After Curtin’s release in Paris he came to America, and visited his home in Cohoes, N.Y., where he was arrested on suspicion. He was released from Cohoes, and while returning from the Troy jail, where he had been paying his friend Billy Porter a visit, he had some difficulty with a policeman on the streets of Troy, N.Y., and was arrested and heavily fined for assault.
After getting out of this trouble in Troy he returned to Europe, sailing from Boston. He stated to associates in Troy, before sailing, that Porter would be bailed and would join him in Europe, and together with Frank Buck, alias Bucky Taylor (27), who is also in Europe, they would make a tour of the Continent, as they had considerable work laid out for them by Adam Worth, a noted receiver of stolen goods in London, who formerly resided in the United States, and to whom all the American thieves go, on their arrival in London, for points. Worth was formerly a bank burglar in the United States, but has lived in London for a number of years, and is very rich. Curtin said this would enable Porter to make up for losses he had met with in connection with his arrest for the Marks burglary, at Troy, N.Y. Porter, however, found some trouble in giving the large amount of bail asked by the Court for his appearance for trial in October, 1886. He was therefore delayed in leaving this country.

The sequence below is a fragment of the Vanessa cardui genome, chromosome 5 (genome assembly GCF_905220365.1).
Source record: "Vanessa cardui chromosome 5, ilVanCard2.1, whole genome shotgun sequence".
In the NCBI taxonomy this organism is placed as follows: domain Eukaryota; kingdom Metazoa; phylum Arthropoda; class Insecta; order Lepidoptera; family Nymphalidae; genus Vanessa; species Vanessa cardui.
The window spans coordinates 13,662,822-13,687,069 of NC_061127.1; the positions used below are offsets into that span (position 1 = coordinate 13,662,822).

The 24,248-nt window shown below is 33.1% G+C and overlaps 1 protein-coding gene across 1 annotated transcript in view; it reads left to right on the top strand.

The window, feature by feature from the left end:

Curtin concluded to make expenses while waiting for Porter’s arrival, and on June 7, 1886, he sauntered into the establishment of the association of diamond merchants. No. 6 Grand Hotel Building, Charing Cross, London, and was arrested under the name of John Colton, charged with the larceny of a small package of diamonds, valued at sixty pounds sterling. Mr. George W. Bullard, the manager of the store, testified that Curtin, or Colton, as he called himself, entered the store on Monday afternoon, June 7, 1886, and asked to be shown some diamonds. He opened a parcel containing six thousand pounds’ worth of loose diamonds. Mr. Bullard’s attention was attracted to the window, and in the meantime Curtin secreted a small package of diamonds, valued at sixty pounds, upon his person. His action was witnessed by one of Mr. Bullard’s assistants, who immediately gave him information. Curtin attempted to leave the store, but was prevented. He was then observed to slip a parcel on the counter, which upon being examined was found to be the one missing. The door of the store was secured, and a constable was sent for. Curtin was taken to the police station in a cab at his own request. On the way he was seen to tear up some papers. He put one piece in his mouth and swallowed it, and threw the remainder out of the cab window into the roadway, which was picked up, and after being placed together, was found to be a letter dated from New York, addressed to John W. Curtin, Box 126, Cohoes, N.Y. The letter requested the return of a check drawn on a Paris house for 16,000 francs. Curtin was committed for trial, and shortly after he was sentenced to eighteen months’ imprisonment at hard labor from the Middlesex Sessions. Curtin’s picture is a good one, taken in August, 1883.